RE: [DNS] Now I am ANGRY - Privacy Issues

RE: [DNS] Now I am ANGRY - Privacy Issues

From: Cooke, Tony <tony.cooke§>
Date: Mon, 4 Mar 2002 10:56:20 +1100

This will only work if the party using the information has an Annual
Turnover > $3m.  Any organisation with an AT of < $3m, that is otherwise
caught by the legislation, has until 21 December this year to collect
personal information, which will not be subjected to the access provisions
of the NPPs (although some others will apply).  Only information collected
after 21 December 2002 will be accessible by the individual.

Tony Cooke
Senior Associate
p: 8686 6678
m: 0412 TCooke 

-----Original Message-----
From: Phil Wright [mailto:newsstuff&#167;]
Sent: Monday, 4 March 2002 10:44 AM
To: dns&#167;
Subject: RE: [DNS] Now I am ANGRY - Privacy Issues

Quoting part of what Mark Hughes posted earlier:

   Sorry, I think I worded my earlier comments poorly.

   My thoughts were more along the line that Registrars will probably hold
   information about a domain name licensee than the whois database will -
   billing contact person, maybe credit card details, etc.  The whois data
   technical and admin contact would I think be just a sub-set of the info
   by a Registrar.  And different Registrars may choose to hold different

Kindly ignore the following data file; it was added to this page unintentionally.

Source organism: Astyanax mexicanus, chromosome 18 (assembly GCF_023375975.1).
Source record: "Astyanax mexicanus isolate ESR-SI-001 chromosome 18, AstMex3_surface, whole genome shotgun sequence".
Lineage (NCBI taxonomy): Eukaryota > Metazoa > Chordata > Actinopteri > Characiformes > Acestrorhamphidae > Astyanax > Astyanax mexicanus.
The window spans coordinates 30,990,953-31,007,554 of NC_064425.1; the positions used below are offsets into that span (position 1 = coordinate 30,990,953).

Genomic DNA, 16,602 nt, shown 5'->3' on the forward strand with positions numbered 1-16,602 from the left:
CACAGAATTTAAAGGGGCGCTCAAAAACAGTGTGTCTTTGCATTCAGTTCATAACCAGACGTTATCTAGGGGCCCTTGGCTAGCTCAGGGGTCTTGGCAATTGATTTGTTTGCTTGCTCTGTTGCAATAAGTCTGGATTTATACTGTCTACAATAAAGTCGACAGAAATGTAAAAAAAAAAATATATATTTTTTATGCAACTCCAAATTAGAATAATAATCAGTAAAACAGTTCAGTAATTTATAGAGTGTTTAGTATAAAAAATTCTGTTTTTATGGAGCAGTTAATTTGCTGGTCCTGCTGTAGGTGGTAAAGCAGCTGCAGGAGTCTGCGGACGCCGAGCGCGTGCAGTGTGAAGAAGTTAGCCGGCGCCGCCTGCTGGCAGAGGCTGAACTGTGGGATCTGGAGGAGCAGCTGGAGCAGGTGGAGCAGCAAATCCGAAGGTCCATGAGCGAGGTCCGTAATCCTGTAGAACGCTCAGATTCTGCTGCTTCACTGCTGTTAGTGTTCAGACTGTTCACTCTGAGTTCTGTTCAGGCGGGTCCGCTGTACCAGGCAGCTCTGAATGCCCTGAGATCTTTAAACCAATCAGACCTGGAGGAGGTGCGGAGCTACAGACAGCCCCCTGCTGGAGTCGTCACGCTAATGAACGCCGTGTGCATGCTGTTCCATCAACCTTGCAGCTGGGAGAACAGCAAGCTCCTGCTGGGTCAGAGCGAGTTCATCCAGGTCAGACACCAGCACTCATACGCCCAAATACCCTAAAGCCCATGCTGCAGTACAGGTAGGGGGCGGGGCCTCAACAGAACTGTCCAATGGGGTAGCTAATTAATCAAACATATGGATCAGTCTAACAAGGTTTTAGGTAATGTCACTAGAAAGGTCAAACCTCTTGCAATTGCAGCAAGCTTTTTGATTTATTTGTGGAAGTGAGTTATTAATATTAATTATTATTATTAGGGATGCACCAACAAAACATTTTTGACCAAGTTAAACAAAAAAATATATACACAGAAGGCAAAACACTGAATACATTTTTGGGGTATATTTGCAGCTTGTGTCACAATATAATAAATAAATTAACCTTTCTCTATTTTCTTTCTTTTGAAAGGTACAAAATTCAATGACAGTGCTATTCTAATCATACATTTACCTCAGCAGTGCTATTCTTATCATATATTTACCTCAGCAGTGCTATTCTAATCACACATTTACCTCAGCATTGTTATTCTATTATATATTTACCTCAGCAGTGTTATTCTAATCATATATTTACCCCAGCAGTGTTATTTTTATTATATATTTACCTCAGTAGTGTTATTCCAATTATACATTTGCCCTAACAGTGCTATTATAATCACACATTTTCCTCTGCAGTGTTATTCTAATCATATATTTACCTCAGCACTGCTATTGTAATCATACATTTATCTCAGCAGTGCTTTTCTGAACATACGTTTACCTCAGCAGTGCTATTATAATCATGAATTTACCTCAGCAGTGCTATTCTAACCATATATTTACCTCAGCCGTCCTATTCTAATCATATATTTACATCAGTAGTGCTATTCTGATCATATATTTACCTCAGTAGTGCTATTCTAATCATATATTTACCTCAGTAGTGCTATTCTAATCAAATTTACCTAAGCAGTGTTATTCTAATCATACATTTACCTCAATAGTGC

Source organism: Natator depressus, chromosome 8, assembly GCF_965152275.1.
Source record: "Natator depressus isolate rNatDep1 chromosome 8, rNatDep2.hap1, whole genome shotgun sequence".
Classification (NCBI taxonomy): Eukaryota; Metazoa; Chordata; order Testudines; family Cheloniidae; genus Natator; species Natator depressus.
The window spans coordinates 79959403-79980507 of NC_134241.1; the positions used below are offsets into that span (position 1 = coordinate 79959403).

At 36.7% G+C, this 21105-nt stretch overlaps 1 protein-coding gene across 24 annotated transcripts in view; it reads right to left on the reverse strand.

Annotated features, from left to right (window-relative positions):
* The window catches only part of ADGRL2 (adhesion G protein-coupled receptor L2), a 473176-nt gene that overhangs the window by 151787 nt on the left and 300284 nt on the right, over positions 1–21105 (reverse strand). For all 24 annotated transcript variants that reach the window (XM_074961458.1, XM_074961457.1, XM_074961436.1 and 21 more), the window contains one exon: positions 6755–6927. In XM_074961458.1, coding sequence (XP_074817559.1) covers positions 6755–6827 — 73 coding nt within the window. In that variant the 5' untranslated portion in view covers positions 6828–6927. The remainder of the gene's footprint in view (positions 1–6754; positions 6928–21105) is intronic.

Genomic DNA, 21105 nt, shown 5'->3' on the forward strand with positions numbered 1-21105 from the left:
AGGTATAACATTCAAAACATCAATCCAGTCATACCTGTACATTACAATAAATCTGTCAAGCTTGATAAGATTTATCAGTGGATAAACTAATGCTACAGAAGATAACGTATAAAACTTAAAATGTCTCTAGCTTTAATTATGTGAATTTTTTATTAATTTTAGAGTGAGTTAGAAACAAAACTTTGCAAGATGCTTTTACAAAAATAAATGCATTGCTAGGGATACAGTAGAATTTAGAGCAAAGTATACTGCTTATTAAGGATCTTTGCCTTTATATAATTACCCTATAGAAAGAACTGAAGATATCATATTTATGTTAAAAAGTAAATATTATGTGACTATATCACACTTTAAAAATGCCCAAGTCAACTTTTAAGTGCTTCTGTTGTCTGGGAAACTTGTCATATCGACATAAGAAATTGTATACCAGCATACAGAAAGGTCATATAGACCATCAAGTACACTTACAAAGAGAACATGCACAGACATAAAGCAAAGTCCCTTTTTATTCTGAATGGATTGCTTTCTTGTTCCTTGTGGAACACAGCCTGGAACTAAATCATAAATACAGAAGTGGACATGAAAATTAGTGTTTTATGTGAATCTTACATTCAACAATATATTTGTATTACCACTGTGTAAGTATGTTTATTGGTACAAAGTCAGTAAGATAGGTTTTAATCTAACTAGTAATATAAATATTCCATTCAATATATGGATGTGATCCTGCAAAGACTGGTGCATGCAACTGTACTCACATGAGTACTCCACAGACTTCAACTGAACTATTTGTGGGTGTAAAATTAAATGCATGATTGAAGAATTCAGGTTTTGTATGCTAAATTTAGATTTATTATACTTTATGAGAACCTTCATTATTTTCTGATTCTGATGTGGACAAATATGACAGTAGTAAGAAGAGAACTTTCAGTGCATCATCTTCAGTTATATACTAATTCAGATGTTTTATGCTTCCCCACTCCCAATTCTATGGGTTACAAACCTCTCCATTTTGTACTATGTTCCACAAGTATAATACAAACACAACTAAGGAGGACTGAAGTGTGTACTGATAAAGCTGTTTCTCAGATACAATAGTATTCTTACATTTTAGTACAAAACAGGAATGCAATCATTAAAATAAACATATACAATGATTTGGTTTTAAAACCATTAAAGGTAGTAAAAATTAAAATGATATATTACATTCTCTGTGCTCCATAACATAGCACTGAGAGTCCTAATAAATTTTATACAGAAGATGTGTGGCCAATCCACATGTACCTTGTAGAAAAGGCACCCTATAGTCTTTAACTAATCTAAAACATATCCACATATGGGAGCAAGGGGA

although the data fields that are used to update the whois would be
   across all Registrars.

This strikes a chord with me over privacy issues and potential breaches of
the recent modifications to the Commonwealth privacy laws.

What particularly comes to mind in recent discussion is the "ING issue" and
the notion of rogue resellers and so-called registrar services creating
unsolicited approaches perhaps designed to mislead, deceive and poach by
stealth, customers from other companies.

Surely, the issue is not an issue of this information being held centrally
(although perhaps this would offer some benefits) but rather an issue of
compliance with the privacy legislation whilst still providing a useful
facility.  I believe that is the real challenge!

Oh and here's a thought to all on this list that complain of rogue renewals
being sent to their customers....

I suggest that if your customers and clients are in receipt of such
unsolicited approaches that an approach be made to the annoying party
seeking access to the information that is hold on them.  I then suggest a
request that all information be removed immediately in accordance with the
Privacy Act 1988 and more particularly the Privacy Act (Private Sector)
amendments of 2000 which came into effect on the 21st of December last year.

Upon failure to comply, a complaint to the Federal Privacy Commissioner at will see then tied up in red tape for quite a while and
possible prosecutions under the Federal Act.

Note Data-mining and cross referencing of information from separate sources
and databases is specifically covered by this Act!!

Phil Wright Pty Ltd

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Received on Fri Oct 03 2003 - 00:00:00 UTC

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